Quality over quantity, a more tenured sales force, and yes, even some exciting double-digit growth were bright spots for pharma
in 2008, a year which saw company giants begin to rightsize their sales forces and pull back from the "arms race" mentality.
The number of reps dropped by as much as 8 percent by May, when the Hay Group Annual Sales Force Effectiveness Study was conducted—signaling,
for many companies, a more turbulent year ahead.
With these reports, amid economic uncertainty, one might speculate that those who are employed are staying put. The fact is
that even with fewer sales reps overall, they're still in demand ... and they're still on the move. Certain segments of the
industry are expanding—a fact not lost on sales staff, as voluntary turnover has remained high, or even increased, among some
employee groups. In this environment, companies dare not become complacent in policies to retain top performers. In fact,
applying extra rigor to human capital during an economic downturn can deliver a sustainable advantage.
Interestingly, the sectors that are expanding are doing so very rapidly, at a rate reminiscent of Big Pharma's bygone era.
Just look at biotechs: Despite the much-publicized layoffs, almost every biotech participating in the survey expected to increase
its sales force by 15 percent or more in 2008. About half of all specialty pharmas planned to expand at that rate, as did
just over 40 percent of small and mid-sized companies. Growth of hospital and specialty reps was projected to slow, but still
see double-digit increases—15 percent and 17 percent, respectively. So, the growth is not hard to find, if you know where
to look. (See "Selective Expansion").
Growth is not hard to find, if you know where to look—namely, outside of Big Pharma. Meanwhile, as the economy and healthcare
industry began to show some cracks, fewer reps expect to voluntarily leave their jobs.
As the overall size of the sales force shrinks, several trends are apparent. For instance, sales reps and managers have become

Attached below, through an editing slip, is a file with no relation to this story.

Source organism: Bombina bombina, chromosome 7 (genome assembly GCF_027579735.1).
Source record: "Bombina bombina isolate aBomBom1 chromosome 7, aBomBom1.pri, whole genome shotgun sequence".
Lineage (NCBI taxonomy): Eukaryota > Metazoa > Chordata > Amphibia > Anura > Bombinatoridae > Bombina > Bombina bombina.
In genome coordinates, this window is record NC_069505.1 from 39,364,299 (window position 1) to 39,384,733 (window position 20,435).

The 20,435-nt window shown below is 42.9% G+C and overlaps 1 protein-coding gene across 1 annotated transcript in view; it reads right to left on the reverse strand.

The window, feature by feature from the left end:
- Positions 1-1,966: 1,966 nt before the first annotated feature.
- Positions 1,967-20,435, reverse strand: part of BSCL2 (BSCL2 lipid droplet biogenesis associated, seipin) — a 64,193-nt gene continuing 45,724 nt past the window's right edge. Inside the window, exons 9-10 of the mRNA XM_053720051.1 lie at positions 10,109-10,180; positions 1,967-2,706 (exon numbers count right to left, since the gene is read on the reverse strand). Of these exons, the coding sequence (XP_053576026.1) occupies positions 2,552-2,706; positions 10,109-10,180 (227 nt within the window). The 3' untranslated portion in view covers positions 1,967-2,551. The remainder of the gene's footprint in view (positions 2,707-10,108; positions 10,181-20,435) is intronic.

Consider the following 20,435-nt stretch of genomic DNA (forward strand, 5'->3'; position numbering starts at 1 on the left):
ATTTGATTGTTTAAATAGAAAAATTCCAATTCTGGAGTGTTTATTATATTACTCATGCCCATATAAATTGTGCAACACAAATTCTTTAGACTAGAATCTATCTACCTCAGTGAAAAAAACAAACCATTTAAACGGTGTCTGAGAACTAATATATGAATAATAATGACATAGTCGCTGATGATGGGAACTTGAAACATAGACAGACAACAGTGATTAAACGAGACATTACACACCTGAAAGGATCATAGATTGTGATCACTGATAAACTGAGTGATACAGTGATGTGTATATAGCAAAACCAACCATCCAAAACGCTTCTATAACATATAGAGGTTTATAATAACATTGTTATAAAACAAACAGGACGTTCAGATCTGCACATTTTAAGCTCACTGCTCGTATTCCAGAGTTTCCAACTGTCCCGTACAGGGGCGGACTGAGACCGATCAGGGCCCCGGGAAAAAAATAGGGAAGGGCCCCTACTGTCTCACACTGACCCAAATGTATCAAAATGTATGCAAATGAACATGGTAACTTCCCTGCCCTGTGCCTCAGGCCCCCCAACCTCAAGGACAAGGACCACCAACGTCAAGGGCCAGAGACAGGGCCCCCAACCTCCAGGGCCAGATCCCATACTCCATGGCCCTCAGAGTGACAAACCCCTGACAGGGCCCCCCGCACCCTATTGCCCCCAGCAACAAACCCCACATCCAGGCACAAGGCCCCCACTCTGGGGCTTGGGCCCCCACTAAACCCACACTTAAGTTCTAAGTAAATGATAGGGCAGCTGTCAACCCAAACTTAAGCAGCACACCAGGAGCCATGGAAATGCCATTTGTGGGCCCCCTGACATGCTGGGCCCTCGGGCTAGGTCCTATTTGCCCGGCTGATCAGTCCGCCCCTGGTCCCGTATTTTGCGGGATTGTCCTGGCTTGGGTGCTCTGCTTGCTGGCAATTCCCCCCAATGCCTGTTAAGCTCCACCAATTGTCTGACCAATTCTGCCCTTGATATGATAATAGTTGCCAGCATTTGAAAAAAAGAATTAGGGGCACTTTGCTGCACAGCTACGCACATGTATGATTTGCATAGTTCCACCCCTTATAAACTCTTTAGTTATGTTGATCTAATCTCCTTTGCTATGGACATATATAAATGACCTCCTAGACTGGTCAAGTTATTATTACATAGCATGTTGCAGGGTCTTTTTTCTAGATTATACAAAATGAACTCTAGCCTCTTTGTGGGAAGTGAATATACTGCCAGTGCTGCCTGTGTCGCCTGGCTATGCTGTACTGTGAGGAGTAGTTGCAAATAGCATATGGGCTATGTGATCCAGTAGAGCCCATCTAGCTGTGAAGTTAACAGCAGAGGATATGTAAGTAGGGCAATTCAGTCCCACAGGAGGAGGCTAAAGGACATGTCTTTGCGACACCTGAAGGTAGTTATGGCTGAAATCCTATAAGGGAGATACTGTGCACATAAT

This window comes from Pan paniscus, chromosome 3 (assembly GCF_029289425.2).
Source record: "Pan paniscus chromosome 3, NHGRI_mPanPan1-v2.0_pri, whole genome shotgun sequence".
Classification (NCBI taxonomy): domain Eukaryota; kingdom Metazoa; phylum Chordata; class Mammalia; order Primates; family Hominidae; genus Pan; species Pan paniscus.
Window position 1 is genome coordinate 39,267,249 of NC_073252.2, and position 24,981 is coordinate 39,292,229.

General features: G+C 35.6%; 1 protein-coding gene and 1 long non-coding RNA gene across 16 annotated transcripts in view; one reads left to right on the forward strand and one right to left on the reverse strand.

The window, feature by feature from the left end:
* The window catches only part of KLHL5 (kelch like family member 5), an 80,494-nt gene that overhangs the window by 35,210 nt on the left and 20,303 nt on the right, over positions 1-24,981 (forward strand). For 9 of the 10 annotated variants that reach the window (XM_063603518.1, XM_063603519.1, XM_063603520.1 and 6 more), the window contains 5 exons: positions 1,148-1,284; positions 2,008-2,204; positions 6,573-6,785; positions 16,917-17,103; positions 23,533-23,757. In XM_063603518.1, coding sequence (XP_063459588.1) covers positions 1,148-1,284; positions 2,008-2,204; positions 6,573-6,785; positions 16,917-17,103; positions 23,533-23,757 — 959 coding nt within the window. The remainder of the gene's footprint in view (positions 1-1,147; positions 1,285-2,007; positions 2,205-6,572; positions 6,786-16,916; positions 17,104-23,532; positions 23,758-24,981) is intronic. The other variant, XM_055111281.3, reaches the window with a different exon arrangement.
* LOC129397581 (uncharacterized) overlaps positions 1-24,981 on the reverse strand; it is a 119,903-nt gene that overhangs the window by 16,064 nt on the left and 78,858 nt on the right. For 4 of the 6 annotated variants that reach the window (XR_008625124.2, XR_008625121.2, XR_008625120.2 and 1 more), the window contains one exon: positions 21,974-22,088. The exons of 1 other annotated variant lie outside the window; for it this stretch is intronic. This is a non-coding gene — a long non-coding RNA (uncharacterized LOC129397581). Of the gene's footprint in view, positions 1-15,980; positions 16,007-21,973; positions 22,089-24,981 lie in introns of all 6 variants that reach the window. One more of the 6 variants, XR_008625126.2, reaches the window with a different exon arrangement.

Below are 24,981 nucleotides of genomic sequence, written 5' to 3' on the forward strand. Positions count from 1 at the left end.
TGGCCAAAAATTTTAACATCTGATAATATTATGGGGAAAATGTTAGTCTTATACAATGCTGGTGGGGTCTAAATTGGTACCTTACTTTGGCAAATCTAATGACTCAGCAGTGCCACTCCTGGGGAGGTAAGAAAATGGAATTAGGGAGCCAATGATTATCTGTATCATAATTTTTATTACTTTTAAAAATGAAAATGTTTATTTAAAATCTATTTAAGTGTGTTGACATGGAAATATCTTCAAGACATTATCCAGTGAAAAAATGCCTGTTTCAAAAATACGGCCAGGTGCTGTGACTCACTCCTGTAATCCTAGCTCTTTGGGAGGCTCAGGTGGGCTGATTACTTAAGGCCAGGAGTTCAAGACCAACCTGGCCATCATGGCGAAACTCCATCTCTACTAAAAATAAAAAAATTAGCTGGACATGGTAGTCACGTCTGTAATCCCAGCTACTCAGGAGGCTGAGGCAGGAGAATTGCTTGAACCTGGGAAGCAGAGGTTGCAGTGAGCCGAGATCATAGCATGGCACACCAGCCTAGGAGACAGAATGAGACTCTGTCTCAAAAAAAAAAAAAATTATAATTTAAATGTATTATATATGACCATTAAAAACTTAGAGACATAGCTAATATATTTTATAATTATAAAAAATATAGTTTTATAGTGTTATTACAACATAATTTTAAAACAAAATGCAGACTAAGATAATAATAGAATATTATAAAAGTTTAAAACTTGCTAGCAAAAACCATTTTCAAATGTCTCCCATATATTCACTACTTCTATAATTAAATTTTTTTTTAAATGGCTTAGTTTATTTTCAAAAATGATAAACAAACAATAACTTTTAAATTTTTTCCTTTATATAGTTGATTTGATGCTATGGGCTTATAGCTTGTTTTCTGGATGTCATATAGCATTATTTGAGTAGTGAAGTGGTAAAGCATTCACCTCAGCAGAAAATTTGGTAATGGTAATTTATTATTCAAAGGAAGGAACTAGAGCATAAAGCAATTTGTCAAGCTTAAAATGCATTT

more tenured. During the hiring frenzy a few years ago, 40 percent of district managers had less than 18 months of experience
in their positions. Today, about 80 percent have at least two years of relevant sales experience.
Industry experience is a key attribute for candidates, and 95 percent of surveyed companies say they aren't shy about poaching
reps from other firms. That fact alone suggests pharma is now a harder industry to break into for college graduates—and others.
While 28 percent of respondents use contract sales organizations (an increase from 20 percent in 2007), almost one-third report
that they never (or infrequently) recruit contract reps into full time positions.
Generally speaking, there is an inverse relationship between the strength of the economy and the rate of turnover; the tighter
the job market, the lower the employee attrition. Because data for the survey were collected in May (before the cracks in
the economy really started to appear), and because certain segments of the industry are expanding at a healthy clip, it follows
that the voluntary attrition rate within sales jobs remained high in the 2008 study. At the time of the study, voluntary turnover
was expected to stay at 2007 levels.
Hay Group research has repeatedly demonstrated that pay is the primary reason why high performers leave jobs—which are the
very people companies want to retain. This explains why 81 percent of surveyed companies have implemented new retention initiatives,
and why about half have formal procedures in place to retain high-potential employees, up from 22 percent in 2005.